The trick to navigating Garagefest was planning your itinerary down to the minute.

An entire day devoted to fuzzed-out, three-chord 1960s-style bashing? Kind of. It became evident early on that Scion’s Garagefest was operating under a fairly spacious umbrella, from the Dirtbombs sweaty riff riot, to Goodnight Loving’s sweet, twangy trash, to Kid Congo’s Latin-fluenced sonic spook show.

Speaking of umbrellas, there was more than one occasion where a bumbershoot would have come in handy, as Saturday’s weather proved to be as unpredictable as the 40-odd bands playing at the four Burnside corridor venues. I got soaked waiting for the Dirtbombs, and re-soaked making a dash for a slice of pizza an hour or so later.

Honestly, I was a little leery of a corporate-sponsored fest. Besides hardcore punk and Scandinavian black metal, garage rock is probably the most snotty, anti-authoritarian musical idiom known to mankind. And I do have a complaint to register with Scion. The swag bags left a lot to be desired. Other than the earplugs, socks, and a little package of mints that I haven’t been able to open, everything else was car propaganda. On the plus side, the socks are quite comfy.

While the lines to get in to see big names like the Black Lips and Roky Erickson at Berbati’s Pan were ludicrously long, causing many to give up on the early side of Saturday night, the Satyricon and Someday Lounge were usually an easy fit, making the fest a golden opportunity to see some little-known acts, among whom were several pleasant surprises. Those Darlins, Goodnight Loving, and the Strange Boys all delivered memorable—and varied—sets.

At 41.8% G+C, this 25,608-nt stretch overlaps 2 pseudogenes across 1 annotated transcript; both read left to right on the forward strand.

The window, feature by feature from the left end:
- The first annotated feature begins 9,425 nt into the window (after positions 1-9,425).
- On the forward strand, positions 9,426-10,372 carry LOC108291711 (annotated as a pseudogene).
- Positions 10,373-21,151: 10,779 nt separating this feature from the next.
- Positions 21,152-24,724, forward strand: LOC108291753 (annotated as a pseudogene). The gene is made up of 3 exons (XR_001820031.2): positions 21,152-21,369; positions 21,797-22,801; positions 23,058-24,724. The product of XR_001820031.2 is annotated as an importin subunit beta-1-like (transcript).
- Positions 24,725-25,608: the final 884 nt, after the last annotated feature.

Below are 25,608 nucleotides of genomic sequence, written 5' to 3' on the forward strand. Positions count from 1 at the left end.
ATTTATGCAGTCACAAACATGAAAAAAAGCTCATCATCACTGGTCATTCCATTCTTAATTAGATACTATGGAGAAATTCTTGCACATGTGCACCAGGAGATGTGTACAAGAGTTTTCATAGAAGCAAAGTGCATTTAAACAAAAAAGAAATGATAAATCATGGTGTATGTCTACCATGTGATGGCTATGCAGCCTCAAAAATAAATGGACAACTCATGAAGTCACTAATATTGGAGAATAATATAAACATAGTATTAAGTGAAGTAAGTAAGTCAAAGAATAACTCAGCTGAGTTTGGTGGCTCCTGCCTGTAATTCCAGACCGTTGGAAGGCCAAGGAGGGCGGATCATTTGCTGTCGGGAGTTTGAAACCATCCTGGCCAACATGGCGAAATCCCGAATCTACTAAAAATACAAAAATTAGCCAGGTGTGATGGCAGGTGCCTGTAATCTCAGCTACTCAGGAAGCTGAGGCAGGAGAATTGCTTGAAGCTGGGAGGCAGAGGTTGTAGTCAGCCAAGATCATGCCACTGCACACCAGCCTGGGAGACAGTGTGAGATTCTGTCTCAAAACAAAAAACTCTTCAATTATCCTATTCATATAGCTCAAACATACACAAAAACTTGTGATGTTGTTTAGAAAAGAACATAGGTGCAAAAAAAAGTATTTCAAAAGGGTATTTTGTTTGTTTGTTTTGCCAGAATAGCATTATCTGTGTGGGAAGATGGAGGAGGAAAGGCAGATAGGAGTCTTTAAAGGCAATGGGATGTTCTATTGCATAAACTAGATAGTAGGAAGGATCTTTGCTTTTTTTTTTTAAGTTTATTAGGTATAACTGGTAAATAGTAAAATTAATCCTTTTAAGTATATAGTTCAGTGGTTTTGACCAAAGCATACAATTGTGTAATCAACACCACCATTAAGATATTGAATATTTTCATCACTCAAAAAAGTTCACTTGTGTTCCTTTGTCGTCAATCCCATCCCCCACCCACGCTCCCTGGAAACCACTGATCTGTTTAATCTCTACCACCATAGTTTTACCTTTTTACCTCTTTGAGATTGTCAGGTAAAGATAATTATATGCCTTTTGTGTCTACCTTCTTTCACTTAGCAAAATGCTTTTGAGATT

Get a gander at our web-exclusive slideshow from Scion Garagefest and soak up the sights, sounds, and smells of a full day dedicated to no-frills, no-nonsense rock ‘n’ roll. Sadly, we failed to get pictures of the matronly prostitute who asked me for a date or the drunk guy from Florida that tried to bite me while I was waiting for a late-night burrito. I guess you had to be there. Note: You may notice a drop in quality from the early photos, shot by ace photographer Cammie Toloui, and those that follow, captured by my Sony digital. Still, I firmly believed I was a triple threat, just like Peter Parker: fighting crime, reporting, and snapping the pics.